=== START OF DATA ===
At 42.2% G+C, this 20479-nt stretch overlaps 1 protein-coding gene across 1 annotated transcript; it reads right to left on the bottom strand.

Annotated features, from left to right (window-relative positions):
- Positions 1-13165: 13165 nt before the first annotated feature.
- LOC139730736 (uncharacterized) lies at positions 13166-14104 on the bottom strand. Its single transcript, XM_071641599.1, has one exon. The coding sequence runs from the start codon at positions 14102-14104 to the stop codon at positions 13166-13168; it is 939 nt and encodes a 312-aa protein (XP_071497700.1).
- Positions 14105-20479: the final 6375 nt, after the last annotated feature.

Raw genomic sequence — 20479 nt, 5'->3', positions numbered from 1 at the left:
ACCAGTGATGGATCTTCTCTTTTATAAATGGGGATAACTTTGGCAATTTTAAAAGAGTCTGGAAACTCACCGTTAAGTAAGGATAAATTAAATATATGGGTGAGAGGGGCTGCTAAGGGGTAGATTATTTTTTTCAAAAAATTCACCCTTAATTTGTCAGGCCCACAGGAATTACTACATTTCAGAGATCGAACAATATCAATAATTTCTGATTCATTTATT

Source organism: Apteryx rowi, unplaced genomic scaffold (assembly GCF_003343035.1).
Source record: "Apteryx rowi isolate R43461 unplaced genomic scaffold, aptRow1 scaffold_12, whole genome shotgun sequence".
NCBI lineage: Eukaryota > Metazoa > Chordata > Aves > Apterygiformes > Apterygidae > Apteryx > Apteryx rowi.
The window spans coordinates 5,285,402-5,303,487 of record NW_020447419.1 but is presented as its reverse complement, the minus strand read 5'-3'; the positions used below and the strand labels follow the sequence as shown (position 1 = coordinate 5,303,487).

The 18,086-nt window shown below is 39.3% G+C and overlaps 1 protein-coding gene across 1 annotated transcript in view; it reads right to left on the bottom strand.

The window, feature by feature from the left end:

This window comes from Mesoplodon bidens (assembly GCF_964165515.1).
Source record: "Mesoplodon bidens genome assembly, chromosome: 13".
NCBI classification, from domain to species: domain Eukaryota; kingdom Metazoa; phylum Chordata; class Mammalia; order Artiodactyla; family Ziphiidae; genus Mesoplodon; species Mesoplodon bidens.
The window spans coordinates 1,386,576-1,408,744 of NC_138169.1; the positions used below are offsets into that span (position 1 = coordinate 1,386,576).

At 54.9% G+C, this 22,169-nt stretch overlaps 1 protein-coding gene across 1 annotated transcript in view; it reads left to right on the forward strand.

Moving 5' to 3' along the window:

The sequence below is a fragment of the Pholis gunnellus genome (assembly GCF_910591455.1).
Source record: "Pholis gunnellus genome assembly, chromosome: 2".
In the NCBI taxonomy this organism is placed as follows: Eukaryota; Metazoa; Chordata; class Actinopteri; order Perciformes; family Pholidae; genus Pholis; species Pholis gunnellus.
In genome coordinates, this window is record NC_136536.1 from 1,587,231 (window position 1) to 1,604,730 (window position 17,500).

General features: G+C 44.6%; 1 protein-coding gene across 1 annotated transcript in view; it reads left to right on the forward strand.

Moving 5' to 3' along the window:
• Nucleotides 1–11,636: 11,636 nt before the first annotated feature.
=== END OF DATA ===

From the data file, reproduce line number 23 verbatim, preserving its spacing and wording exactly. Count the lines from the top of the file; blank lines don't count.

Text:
In genome coordinates, this window is record NC_136536.1 from 1,587,231 (window position 1) to 1,604,730 (window position 17,500).